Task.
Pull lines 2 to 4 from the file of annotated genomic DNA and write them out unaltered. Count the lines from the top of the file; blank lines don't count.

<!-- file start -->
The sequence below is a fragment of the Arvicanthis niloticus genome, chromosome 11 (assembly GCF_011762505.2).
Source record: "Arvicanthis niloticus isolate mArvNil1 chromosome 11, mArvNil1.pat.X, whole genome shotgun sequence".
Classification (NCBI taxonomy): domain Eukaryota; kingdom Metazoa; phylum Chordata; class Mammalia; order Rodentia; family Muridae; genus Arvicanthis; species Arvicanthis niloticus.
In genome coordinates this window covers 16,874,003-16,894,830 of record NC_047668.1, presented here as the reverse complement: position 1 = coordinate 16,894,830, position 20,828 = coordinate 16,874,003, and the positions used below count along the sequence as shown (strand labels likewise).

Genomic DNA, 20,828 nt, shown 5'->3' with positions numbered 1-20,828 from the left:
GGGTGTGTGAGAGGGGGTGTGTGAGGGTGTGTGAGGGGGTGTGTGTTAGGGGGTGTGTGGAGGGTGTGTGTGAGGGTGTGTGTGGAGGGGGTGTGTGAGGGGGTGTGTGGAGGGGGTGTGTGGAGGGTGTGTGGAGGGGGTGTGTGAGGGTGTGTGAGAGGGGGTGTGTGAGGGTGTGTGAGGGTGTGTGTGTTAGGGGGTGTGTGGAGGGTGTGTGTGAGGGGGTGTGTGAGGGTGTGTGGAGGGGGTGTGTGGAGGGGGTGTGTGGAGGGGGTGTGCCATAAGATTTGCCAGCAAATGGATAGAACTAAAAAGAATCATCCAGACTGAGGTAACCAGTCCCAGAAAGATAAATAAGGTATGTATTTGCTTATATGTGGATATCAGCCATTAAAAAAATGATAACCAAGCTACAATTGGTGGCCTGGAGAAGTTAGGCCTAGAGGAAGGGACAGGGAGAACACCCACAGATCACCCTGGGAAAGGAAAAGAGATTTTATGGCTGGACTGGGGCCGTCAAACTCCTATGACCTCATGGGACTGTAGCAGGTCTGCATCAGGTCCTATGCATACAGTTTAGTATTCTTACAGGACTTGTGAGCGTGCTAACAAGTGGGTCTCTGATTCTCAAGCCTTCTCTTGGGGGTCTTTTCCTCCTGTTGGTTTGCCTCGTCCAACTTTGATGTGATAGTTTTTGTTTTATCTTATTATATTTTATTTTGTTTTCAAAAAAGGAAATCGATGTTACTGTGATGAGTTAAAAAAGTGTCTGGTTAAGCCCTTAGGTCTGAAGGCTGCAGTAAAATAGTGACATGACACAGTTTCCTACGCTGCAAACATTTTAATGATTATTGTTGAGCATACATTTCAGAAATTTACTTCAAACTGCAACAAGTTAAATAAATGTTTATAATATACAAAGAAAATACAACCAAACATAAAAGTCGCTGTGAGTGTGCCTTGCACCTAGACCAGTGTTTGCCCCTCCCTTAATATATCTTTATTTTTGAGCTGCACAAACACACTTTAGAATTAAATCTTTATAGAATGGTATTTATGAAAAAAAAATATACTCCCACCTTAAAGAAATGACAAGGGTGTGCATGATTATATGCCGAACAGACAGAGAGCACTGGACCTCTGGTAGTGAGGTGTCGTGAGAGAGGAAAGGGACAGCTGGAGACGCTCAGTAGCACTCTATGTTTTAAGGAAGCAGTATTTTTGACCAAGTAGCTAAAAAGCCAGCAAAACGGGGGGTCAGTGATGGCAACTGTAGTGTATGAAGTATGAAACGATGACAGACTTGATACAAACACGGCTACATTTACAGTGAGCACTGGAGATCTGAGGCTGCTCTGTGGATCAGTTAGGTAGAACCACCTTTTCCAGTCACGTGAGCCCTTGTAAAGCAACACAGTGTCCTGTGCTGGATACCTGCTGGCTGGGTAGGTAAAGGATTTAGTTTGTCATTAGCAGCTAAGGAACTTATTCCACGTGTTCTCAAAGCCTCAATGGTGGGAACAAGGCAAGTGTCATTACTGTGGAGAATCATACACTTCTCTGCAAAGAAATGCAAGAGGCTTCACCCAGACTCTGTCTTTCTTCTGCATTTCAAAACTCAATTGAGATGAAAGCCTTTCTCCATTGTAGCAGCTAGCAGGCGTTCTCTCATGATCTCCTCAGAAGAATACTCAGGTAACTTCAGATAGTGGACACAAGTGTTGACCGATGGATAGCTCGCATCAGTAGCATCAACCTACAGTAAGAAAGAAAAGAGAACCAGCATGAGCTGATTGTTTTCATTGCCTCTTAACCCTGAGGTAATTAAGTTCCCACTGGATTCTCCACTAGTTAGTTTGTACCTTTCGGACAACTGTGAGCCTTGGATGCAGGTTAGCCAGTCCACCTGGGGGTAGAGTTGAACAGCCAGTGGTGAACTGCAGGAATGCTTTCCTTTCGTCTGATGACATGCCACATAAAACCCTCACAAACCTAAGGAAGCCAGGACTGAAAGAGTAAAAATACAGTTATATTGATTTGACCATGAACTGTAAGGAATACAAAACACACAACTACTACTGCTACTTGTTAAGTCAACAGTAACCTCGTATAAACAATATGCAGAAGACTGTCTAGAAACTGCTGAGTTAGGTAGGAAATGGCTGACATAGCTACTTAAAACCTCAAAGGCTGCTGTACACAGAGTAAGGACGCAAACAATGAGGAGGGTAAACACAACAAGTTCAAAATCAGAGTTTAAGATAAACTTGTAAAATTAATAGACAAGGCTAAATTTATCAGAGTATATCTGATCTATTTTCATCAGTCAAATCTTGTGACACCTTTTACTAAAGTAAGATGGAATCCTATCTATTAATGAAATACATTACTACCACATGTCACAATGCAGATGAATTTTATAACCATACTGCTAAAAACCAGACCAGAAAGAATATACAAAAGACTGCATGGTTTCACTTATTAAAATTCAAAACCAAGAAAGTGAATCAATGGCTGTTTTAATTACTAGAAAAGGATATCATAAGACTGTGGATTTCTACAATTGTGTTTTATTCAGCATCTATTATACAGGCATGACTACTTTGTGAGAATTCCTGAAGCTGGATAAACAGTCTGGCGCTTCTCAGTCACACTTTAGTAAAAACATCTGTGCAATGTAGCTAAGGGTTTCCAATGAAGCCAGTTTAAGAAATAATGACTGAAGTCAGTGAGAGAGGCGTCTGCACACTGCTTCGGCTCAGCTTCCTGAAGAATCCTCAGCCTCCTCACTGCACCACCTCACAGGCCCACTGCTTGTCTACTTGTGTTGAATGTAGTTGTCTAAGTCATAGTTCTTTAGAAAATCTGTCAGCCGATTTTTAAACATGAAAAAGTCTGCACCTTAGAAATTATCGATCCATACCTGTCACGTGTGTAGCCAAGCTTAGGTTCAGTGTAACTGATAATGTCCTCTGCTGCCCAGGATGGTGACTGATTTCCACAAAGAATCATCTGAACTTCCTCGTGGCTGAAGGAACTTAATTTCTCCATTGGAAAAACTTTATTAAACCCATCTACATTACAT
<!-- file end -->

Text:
Source record: "Arvicanthis niloticus isolate mArvNil1 chromosome 11, mArvNil1.pat.X, whole genome shotgun sequence".
Classification (NCBI taxonomy): domain Eukaryota; kingdom Metazoa; phylum Chordata; class Mammalia; order Rodentia; family Muridae; genus Arvicanthis; species Arvicanthis niloticus.
In genome coordinates this window covers 16,874,003-16,894,830 of record NC_047668.1, presented here as the reverse complement: position 1 = coordinate 16,894,830, position 20,828 = coordinate 16,874,003, and the positions used below count along the sequence as shown (strand labels likewise).